What Do CIOs Need To Know About Long Emails?

It turns out that long emails are bad
It turns out that long emails are bad
Image Credit: Tamera Clark

As CIOs, despite having access to some of the most sophisticated communication tools available, most of us still do most of our communicating via emails. Not just a few emails, but a whole lot of emails. When we send an email out, there is a very good chance that the person that we sent the email to will reply to it. We may then reply to their reply. They will then probably reply to our reply to their reply. And so on. You can see how this back and forth thing can really start to build up. It turns out that all of this email exchange stuff is actually really bad for CIOs to be doing…

The Problem With Long Emails

I think that all CIOs can agree that resolving complicated issues over email can feel both frustrating and taxing. However, it turns out that cost of email reliance may be more far-reaching than CIOs previously knew. New research now suggests that compared with face-to-face conversation, email not only makes resolving an issue more difficult, but can also worsen a CIO’s performance on subsequent tasks. Not only do we have less motivation, but we also suffer cognitive deficits. Most CIOs hate those long back-and-forth emails. I’m pretty sure that we all have at least one colleague who, if you start to engage them on email, will write literally essays in response. The problem with this is that you have to respond with another essay. And that back-and-forth can really tire you out.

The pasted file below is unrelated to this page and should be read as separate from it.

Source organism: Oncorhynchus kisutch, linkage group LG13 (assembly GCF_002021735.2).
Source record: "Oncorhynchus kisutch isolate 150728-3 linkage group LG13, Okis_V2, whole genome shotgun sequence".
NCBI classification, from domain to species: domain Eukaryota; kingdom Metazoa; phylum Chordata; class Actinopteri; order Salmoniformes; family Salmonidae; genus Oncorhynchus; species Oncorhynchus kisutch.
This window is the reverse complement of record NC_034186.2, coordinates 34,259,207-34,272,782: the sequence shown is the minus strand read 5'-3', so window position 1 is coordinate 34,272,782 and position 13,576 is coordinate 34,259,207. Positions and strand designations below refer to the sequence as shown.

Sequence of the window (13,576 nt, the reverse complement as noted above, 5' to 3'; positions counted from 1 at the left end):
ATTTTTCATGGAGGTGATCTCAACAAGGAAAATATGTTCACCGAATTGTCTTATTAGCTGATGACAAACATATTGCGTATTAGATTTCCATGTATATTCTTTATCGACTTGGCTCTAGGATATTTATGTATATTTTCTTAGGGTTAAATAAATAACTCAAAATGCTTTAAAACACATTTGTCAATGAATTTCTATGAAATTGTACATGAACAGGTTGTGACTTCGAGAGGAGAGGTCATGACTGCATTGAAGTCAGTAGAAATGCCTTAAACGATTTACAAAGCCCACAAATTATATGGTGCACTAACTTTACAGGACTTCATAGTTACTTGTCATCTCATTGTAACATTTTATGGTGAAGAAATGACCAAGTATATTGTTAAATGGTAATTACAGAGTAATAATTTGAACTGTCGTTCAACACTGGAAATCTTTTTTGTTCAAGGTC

The researchers were interested in measuring the toll this type of email exchange might be taking on CIOs efficiency. The researchers devised four experiments in which hundreds of paired subjects were divided into two groups. In each experiment, the first group was asked to perform a complicated task during a face-to-face encounter. The second group was asked to attempt perform an identical task using email. Perhaps not surprisingly, the pairs who were working face-to-face were more efficient. In the first experiment, negotiating a sales strategy in person took six minutes on average to achieve consensus, while the emailing pairs took over 20 minutes on average.

CIOs understand that email is a great tool for sending information. The challenge comes when you need to arrive at a shared understanding. In situations like this, face-to-face communication works a lot better. The study also showed that the participants who resolved issues over email ended up performing worse on subsequent tasks. When they were asked to spot grammatical errors in a news story about young entrepreneurs, the email communicators who were now working as individuals ended up catching 19% fewer errors than those who had communicated face-to-face. The participants who were emailing communicators also did 49% worse solving a series of logic problems, and 20% worse on a test of their complex reasoning.

Solving The Long Email Problem